Elliot Daingerfield statue

Outside Edgewood Cottage, a statue of Elliot Daingerfield paints a scene of St. Mary of the Hills Episcopal Church in the background.

BLOWING ROCK — On the surface, it doesn’t seem like the trip from Harper’s Ferry, Va. to Blowing Rock, N.C. should be all that taxing. For Elliot Daingerfield, though, it was a trip filled with awe and wonder, trials and tribulations, and a multitude of life lessons.

Thanks to the Blowing Rock Historical Society’s recently announced repurposing of Edgewood Cottage from late fall to late spring — into a third museum within the town limits — visitors and local residents alike get to learn more about Daingerfield, his life and influences. This year, because next year BRHS will have a different exhibit.

“We wanted to do more to share Blowing Rock’s rich history with the community and beyond,” said Tom O’Brien, BRHS president. “The Blowing Rock Art & History Museum has a terrific exhibit up on the second floor and we have a little bit up the street at the 1888 Museum, but we felt like we needed something else, too.”

Elliot Daingerfield

Inside Edgewood Cottage, the space has been repurposed as a museum with large informational placards posted on the walls, seeking to tell how the artist influenced Blowing Rock — and how Blowing Rock influenced him. Each year the featured exhibit will change, on display from late fall to mid-May. Admission is free for the self-guided tour.

So, with need presenting itself, what else was there to do besides think outside the proverbial box?

“Collectively, we looked at this great asset we have in Edgewood Cottage that serves us well from late May into September with our highly successful Artists in Residence program,” said O’Brien. “By the way, our visitor traffic this year was almost 25 percent higher than our best year on record and our art sales were greater than 80 percent better. That is terrific, but why leave the building empty and unused the rest of the year?” said O’Brien.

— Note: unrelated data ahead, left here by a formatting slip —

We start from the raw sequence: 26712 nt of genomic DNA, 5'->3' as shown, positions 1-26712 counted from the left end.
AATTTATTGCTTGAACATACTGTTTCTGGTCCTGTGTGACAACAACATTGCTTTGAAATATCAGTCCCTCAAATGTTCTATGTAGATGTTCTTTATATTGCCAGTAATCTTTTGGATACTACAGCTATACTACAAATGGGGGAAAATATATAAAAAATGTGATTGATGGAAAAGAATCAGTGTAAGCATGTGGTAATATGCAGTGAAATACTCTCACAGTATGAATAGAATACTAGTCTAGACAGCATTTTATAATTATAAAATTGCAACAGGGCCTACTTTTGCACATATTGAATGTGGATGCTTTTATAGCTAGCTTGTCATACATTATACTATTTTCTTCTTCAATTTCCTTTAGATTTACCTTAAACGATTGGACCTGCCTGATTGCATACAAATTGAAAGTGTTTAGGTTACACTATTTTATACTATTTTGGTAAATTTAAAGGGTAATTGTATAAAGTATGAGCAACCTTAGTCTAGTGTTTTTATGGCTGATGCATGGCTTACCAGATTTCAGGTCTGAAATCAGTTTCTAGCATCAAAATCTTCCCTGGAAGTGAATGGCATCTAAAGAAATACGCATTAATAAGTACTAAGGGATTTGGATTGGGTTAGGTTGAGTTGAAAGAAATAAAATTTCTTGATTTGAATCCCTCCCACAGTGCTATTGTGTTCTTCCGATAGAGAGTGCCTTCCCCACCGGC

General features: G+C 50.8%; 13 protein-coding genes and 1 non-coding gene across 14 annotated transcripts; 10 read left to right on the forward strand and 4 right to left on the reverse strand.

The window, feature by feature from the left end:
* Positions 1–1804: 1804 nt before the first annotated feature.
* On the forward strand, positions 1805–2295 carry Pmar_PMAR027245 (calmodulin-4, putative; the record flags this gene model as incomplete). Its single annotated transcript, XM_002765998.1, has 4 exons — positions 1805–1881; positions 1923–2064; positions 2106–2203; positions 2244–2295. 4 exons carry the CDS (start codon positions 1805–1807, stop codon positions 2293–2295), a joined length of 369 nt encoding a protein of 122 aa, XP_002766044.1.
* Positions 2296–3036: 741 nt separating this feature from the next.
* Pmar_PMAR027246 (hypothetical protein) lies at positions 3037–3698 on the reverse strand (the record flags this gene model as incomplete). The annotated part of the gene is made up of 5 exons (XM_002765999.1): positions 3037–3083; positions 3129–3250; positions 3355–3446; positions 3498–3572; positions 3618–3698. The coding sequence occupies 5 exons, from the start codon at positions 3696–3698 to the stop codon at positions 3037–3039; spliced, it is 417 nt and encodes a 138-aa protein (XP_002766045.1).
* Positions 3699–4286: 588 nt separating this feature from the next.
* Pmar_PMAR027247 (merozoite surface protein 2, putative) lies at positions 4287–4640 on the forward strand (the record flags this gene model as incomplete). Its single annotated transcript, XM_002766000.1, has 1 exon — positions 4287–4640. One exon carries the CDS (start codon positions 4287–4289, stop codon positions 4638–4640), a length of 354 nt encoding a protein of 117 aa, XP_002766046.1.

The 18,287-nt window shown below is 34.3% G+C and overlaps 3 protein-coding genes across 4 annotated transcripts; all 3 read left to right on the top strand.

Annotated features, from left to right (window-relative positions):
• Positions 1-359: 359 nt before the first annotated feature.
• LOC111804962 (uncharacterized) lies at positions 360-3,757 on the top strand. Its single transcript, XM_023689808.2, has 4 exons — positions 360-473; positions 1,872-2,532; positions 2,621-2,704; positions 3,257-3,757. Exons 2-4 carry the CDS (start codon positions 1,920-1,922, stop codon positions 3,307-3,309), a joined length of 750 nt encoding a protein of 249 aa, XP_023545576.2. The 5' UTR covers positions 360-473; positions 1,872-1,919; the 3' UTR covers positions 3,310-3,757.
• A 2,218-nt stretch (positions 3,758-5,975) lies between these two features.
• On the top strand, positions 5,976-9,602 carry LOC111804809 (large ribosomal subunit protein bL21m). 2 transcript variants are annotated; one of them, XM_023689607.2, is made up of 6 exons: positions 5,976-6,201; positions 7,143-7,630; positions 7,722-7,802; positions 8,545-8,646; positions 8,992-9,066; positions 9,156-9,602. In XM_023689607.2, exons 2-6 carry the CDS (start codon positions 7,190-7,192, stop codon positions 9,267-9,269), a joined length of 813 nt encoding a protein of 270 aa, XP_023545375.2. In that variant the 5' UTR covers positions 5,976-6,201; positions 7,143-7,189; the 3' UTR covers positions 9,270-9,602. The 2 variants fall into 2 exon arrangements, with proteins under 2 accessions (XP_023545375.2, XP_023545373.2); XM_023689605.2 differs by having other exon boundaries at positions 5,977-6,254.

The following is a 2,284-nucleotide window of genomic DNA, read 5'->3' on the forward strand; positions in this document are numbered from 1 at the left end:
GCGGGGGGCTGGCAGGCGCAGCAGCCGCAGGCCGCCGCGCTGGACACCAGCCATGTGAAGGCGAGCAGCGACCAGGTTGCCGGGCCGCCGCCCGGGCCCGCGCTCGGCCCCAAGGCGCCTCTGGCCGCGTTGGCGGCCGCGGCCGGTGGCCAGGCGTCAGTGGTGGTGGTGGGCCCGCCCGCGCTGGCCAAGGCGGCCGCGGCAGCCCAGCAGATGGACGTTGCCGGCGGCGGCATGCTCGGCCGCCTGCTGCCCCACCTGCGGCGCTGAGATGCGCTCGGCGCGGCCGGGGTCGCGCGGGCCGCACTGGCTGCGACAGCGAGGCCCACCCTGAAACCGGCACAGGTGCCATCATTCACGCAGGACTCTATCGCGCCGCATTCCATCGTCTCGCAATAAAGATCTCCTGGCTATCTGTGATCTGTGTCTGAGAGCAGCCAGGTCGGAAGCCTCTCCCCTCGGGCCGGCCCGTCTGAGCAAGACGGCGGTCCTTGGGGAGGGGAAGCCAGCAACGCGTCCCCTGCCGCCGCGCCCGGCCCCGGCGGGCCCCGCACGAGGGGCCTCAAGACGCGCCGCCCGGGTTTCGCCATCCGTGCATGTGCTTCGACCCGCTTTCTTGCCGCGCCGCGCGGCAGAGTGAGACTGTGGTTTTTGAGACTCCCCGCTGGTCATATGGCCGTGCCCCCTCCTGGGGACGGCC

An easy answer: they don’t need to.

“We had talked previously about making Edgewood Cottage a museum of sorts, but we hardly have enough volunteers to provide docents to the 1888 museum, much less for another one. Then Mayor Charlie Sellers told us about some tactics he was using out at The Rock, a way that we could open without docents. So we installed several cameras and made arrangements with the police to unlock it in the morning and lock it up in the evening. We have several cameras inside and outside, recording the traffic,” said O’Brien. “When the most valuable things inside are the informational poster boards and you consider this is Blowing Rock, this was an easy decision.”

As far as Daingerfield goes, BRHS has done an exceptional job of explaining his life journey in condensed fashion. Between his birth in Harper’s Ferry and his discovery of Blowing Rock at about age 29, there were some childhood years in Fayetteville and some life disruptions caused by the Civil War before he made his way to New York City to study art.

“What we wanted to achieve with this exhibit,” said O’Brien, “is to explain the influence that Daingerfield had on Blowing Rock, but to also describe the influence that Blowing Rock had on Daingerfield. When you read these panels on our walls and see the old photos and illustrations, you will understand that he was a very different artist in Blowing Rock than when he was in New York City.”

O’Brien said that the museum’s Daingerfield exhibits will be up until early May when BRHS will prepare the cottage for the Artists in Residence series. Once the Artists in Residence series ends after Labor Day, the building will take on its “off season” museum persona.

Admission to the Edgewood Cottage is free, open daily.

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